Former business owner Liang Wenjin breathed a sigh of relief when he received a written judgment from the Shenzhen Intermediate People's Court on Monday.
It approved the 35-year-old's debt restructuring plan, signaling an end to incessant calls from multiple creditors since October.
The judgment will allow Liang to concentrate on paying his debts according to the plan. He and his family－his wife, two children and two elderly parents－will have to lead a frugal life for the next three years, at least.
A veteran engineer with two patents, Liang founded a technology company in 2019 to produce Bluetooth headsets and other products.
Due to insufficient understanding of the market, and affected by the COVID-19 pandemic, the company lost money and Liang had to borrow from banks and internet loan companies. He had been unable to pay interest on the loans on time since October.
Liang ended up owing 750,000 yuan ($115,600)－including principal and interest－to 10 creditors, and filed a bankruptcy application to the court on March 10.
The case was filed after the Chinese mainland's first regulation on individual bankruptcy came into effect in Shenzhen on March 1. It allows qualified Shenzhen residents to apply for individual bankruptcy liquidation, debt reorganization or conciliation.
"I can now put my heart at ease as my family will not be mired in snowballing debts," Liang said.
The regulation gave Liang the chance to be exempted from the debt interest and to get rid of pressure from creditors. The court has fixed the scale of his debts and the interest will no longer accumulate.
His wife agreed to share the debt with him and they will need to pay off the principal of about 500,000 yuan in three years with their current assets of 90,000 yuan and monthly income, according to the restructuring plan. After deducting 7,700 yuan for basic family expenses, they will pay their creditors at least 21,300 yuan a month.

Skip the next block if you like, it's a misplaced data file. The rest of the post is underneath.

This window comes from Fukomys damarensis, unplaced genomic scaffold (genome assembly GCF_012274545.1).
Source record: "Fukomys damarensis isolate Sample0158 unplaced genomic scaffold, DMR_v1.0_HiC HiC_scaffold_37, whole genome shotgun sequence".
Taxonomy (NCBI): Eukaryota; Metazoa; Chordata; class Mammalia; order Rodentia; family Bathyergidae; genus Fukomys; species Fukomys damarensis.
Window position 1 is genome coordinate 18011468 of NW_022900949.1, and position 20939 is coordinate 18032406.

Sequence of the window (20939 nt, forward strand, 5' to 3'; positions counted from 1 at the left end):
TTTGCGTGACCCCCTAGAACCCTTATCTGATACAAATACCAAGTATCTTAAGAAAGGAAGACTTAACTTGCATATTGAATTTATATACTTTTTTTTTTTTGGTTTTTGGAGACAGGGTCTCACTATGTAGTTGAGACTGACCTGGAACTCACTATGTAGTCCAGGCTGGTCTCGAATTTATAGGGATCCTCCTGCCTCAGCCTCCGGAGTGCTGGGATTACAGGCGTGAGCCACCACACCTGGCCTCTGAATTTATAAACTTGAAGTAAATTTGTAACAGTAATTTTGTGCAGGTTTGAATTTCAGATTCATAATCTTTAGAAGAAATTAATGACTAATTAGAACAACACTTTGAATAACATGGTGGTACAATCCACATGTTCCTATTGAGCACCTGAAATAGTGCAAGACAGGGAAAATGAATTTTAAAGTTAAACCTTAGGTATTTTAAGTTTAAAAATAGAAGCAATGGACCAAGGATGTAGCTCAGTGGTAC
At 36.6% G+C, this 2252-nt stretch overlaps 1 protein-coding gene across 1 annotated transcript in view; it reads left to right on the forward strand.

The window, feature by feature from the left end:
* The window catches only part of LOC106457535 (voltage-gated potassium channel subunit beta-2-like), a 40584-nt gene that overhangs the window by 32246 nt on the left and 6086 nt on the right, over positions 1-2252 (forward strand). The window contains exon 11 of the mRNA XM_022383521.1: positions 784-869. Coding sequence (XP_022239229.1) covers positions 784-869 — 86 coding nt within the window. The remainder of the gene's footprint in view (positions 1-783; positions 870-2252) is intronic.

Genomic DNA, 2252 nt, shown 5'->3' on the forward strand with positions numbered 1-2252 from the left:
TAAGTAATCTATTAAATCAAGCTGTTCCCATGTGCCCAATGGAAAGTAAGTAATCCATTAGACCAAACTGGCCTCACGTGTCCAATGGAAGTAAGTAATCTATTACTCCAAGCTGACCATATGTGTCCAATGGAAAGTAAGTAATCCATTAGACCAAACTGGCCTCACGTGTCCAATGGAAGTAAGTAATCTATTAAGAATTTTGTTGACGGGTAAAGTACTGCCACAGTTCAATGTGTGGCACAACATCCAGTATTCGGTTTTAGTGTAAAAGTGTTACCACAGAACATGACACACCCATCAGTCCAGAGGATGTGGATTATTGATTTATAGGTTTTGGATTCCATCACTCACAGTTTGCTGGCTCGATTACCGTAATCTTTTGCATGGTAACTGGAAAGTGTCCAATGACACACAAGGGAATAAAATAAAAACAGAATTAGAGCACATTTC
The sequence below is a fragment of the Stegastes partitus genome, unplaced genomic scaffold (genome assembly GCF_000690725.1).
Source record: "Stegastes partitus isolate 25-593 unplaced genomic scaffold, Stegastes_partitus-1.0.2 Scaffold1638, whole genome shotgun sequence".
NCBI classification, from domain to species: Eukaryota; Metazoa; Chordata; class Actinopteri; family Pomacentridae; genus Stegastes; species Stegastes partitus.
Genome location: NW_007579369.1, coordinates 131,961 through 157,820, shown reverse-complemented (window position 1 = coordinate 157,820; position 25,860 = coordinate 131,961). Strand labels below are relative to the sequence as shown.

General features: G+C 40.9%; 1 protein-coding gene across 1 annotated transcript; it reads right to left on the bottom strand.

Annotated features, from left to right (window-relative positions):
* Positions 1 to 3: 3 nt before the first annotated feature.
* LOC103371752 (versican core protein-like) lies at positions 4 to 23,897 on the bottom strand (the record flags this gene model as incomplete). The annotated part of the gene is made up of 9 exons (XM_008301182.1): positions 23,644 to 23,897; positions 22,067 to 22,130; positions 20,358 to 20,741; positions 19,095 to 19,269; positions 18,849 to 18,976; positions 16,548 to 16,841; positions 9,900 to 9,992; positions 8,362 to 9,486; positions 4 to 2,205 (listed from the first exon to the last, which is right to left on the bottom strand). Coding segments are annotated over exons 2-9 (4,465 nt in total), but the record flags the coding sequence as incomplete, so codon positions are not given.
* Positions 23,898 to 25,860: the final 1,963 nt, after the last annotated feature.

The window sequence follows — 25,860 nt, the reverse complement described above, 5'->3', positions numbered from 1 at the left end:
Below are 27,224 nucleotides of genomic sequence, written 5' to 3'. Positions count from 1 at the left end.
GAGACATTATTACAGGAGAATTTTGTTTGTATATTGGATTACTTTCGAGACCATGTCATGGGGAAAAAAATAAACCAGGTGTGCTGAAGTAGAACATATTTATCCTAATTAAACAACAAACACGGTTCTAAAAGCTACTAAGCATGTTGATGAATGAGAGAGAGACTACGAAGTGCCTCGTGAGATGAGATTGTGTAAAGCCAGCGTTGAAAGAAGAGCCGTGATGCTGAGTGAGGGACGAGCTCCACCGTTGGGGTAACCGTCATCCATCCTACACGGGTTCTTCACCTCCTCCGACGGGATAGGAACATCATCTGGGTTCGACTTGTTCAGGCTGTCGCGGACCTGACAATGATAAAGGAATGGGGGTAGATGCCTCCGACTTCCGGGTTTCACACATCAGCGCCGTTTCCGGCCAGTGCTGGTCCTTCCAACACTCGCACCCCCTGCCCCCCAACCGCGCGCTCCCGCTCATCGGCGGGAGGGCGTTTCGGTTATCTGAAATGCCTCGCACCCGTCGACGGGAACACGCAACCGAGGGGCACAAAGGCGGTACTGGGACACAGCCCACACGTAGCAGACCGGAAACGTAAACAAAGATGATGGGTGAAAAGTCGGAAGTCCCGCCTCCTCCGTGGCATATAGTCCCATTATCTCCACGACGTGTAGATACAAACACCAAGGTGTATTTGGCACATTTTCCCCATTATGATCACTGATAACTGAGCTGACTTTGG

After paying off the principal in three years, Liang will be able to apply to the court for exemption from paying the remaining interest.
Liang, who has been diagnosed with cancerous tumors that require surgery, lives with his family in a house in Shenzhen's Xixiang district that they rent for 1,900 yuan a month.
He said the regulation provides more safeguards for people whose businesses run into trouble, offering them support to get out of debt crises.
Liang was one of over 1.24 million self-employed individuals in Shenzhen to have registered a business in the city. They accounted for 37 percent of the more than 3.33 million businesses registered in Shenzhen by March 25 last year, according to official data.
There are also numerous freelancers and people involved in e-commerce services who are not normally registered on the books but also make up a major part of the city's workforce.
While Hong Kong and Taiwan have similar laws and regulations on individual bankruptcy, bankruptcy regulations on the mainland previously only applied to enterprises.
Ideal result for most parties
Cao Qixuan, chief judge of the Shenzhen Bankruptcy Court at the Shenzhen Intermediate People's Court, said Liang's case, the first to be heard under the new regulation and the first such case heard on the mainland, went quite smoothly because Liang and his family showed a strong desire to clear the debt. It also reached an ideal result for most parties, with the average compensation rate for the 10 creditors reaching 88.73 percent.
Nine of the 10 creditors voted in favor of the debt restructuring plan.
The first case served the interests of both the creditors and the debtor, Cao said, and helped clear debts in an efficient manner, which was important for the smooth operation of the financial system. The regulation also safeguards Shenzhen's vibrant entrepreneurial environment, preventing debtors from being overwhelmed by mounting debt pressure, he added.